It’s in our nature here in Louisiana to celebrate with a parade, and this pandemic has not stopped our party from rolling.

Like every event since March, our local parading custom looks different, but the spirit of celebrating continues to roll.

For their October service project, Holy Ghost School recently had a socially distanced cancer walk around campus. In lieu of their uniform tops, students were permitted to wear a shirt representing a color associated with the cancer cause of their choice for a fundraiser to benefit our local Mary Bird Perkins Cancer Center. The students were also encouraged to create a poster depicting the cancer cause of their choice.

Many students chose pink to honor Jennifer Owens, a HGS teacher and breast cancer survivor, and included her “Faith Over Fear” motto in their design. Quite a few students, including Sal Demarco, chose to make posters covered in blue ribbons in support of colon cancer. Others chose to decorate their posters with multicolored ribbons or rainbows, covering the entire spectrum of colors that represent a variety of cancers, such as gray for brain, orange for leukemia, and red for blood cancer.

Following this event, Holy Ghost School’s next scheduled function is a modified version of their fall fair to be held on the last weekend in October. Due to the pandemic, there will be no rides. But there will still be a Parish Fall Fest Raffle, which includes tickets for chances to win a golf cart, cash up to $1000, a $5000 Disney gift card, or paid tuition to either HGS or St. Thomas Aquinas High.

There will be an online Silent Auction as well, which goes live on Oct. 28 on the Handbid app. There will also be drive-through food options throughout the weekend. For more information about the upcoming activities associated with the HGS fall fest, check out their Facebook page or call the school office at 985-345-0977.

Also enjoying a recent parade was area resident Dorthea Perrin. In honor of her 98th birthday, friends and family surprised her with a car parade. My friend and fellow writer, Kathryn Martin had such a wonderful time at this event, she was moved to write about it. For those of you who miss reading the eloquent writing of Kathryn in The Daily Star, the following is the excerpt she sent me, written in that witty style of hers.

From dark clouds and constant rain Saturday, Sept. 19, Ponchatoula’s Memorial Park started out empty…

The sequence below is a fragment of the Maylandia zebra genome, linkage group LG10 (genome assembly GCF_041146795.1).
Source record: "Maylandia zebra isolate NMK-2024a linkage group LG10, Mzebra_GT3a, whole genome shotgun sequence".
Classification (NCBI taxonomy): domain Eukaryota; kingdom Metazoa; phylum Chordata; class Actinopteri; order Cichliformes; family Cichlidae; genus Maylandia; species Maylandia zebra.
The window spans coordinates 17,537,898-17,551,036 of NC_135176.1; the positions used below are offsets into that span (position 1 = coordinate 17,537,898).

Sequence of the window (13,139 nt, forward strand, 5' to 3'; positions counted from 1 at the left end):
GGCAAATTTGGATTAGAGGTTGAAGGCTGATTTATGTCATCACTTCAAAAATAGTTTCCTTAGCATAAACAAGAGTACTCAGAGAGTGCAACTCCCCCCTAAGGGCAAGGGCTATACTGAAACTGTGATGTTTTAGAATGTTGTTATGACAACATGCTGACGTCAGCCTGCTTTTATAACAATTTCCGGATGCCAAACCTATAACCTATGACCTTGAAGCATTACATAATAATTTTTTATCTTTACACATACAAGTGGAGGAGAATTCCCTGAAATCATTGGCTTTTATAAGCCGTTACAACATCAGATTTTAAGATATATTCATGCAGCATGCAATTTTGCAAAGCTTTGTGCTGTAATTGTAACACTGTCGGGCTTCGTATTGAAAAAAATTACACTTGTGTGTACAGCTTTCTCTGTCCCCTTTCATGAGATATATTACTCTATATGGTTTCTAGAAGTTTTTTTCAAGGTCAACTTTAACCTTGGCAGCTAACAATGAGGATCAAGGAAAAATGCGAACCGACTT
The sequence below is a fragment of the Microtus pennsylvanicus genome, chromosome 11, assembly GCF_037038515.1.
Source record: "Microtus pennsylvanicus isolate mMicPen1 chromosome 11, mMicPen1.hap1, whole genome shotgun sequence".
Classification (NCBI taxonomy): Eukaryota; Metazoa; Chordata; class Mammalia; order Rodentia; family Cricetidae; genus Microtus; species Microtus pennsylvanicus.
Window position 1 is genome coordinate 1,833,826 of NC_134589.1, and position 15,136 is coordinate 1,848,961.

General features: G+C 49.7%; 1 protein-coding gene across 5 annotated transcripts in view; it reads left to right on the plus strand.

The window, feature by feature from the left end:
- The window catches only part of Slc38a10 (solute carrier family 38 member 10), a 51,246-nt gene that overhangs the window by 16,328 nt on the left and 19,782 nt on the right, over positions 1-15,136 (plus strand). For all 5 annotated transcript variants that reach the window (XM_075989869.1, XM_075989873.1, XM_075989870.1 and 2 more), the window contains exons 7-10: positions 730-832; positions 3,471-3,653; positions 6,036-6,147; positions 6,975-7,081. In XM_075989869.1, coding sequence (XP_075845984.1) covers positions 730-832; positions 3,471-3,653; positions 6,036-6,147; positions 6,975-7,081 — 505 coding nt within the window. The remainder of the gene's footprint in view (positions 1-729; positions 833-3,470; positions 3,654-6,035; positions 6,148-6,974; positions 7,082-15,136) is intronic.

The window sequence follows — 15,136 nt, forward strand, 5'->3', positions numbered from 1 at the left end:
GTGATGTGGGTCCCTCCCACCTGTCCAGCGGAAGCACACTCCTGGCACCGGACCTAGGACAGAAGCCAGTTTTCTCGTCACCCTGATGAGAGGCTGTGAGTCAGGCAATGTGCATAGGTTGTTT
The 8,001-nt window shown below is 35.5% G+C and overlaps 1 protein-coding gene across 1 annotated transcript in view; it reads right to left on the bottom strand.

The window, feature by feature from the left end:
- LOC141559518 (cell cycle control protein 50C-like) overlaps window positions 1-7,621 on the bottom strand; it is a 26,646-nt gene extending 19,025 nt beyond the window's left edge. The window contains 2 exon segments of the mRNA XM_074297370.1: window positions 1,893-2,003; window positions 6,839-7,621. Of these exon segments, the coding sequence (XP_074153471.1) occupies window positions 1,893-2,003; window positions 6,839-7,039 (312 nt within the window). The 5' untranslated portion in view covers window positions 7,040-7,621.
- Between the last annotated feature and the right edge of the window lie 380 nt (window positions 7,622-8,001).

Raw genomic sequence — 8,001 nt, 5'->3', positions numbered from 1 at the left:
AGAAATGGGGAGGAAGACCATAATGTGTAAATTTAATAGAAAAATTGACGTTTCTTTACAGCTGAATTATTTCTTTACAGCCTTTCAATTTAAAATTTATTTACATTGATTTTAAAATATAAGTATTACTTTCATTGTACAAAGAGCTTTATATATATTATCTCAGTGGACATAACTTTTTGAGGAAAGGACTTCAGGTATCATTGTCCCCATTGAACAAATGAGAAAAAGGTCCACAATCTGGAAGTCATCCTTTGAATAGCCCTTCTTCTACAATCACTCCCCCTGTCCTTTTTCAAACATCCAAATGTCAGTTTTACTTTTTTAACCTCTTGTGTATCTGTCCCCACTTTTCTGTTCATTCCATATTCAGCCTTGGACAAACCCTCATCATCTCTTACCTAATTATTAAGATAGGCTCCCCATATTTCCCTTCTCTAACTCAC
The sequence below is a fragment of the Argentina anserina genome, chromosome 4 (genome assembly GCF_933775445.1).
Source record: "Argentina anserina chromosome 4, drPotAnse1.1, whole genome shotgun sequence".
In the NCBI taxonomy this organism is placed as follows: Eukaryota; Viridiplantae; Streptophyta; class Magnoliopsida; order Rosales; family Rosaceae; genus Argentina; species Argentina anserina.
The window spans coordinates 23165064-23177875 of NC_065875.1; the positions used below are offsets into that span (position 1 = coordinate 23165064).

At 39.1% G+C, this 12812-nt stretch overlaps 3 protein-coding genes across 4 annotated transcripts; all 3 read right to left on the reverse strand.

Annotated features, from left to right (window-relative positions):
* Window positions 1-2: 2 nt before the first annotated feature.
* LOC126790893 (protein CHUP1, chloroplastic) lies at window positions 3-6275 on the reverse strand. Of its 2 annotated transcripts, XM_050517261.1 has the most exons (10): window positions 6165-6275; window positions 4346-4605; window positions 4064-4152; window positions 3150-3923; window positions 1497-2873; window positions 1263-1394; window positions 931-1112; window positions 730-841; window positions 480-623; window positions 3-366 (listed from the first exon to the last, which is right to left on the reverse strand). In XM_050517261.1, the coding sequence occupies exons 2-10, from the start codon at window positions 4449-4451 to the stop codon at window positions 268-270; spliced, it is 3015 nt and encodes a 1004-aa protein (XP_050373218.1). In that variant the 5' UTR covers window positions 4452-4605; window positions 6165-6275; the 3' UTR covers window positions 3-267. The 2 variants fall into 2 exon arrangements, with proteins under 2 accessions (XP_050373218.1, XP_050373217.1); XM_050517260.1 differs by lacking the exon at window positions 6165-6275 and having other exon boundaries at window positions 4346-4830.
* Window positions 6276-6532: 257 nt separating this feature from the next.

Empty, that is, until early afternoon when vehicles began to arrive from all directions, backing onto gravel parking spaces and along the streets nearby, readying to pull out in an orderly manner at 2:00 on the dot.

Rain made it impossible to see who the people were, but it couldn’t drown out the excitement felt – the excitement of getting in on a surprise drive-by 98th birthday party for Dorthea Perrin a few streets over.

Mrs. Perrin, one of the area’s most beloved ladies, longtime journalist and recent first-time book author, had hoped a few of her friends would drive by and wave.

Was she ever in for a surprise!

Seated on the porch with beaming members of her immediate family, she looked up to see a pickup truck from the fire department followed by friends and relatives galore, including Ponchatoula Mayor Bob Zabbia and wife, Kim.

Numerous vehicles came adorned with flags and birthday banners, drivers and passengers blowing horns and waving party streamers from windows.

Talk about a dull, dark day turning bright from the happy smiles on that porch, so happy that some of us waited our turns and went around again.

Thanks to the Perrin family for letting us be a part of such a special occasion and as one member called out to us from the porch, “We’ll be right here in 2021 for her 99th birthday!”

And we’ll be there too!

Ah, yes, it’s always a delight to read something written by the talented Kathryn J. Martin. So, in honor of her style, I’ll end my column here saying, “Well, I guess I’m out of room…” Check back next week to read about what else is continuing to roll on in OhmyHammond!

Pamela Cali Bankston, R.N., is the published author of the Frizzy Frieda Books and board member of the Hammond Regional Arts Council.

(0) comments

Welcome to the discussion.

Keep it Clean. Please avoid obscene, vulgar, lewd, racist or sexually-oriented language.
Don't Threaten. Threats of harming another person will not be tolerated.
Be Truthful. Don't knowingly lie about anyone or anything.
Be Nice. No racism, sexism or any sort of -ism that is degrading to another person.
Be Proactive. Use the 'Report' link on each comment to let us know of abusive posts.
Share with Us. We'd love to hear eyewitness accounts, the history behind an article.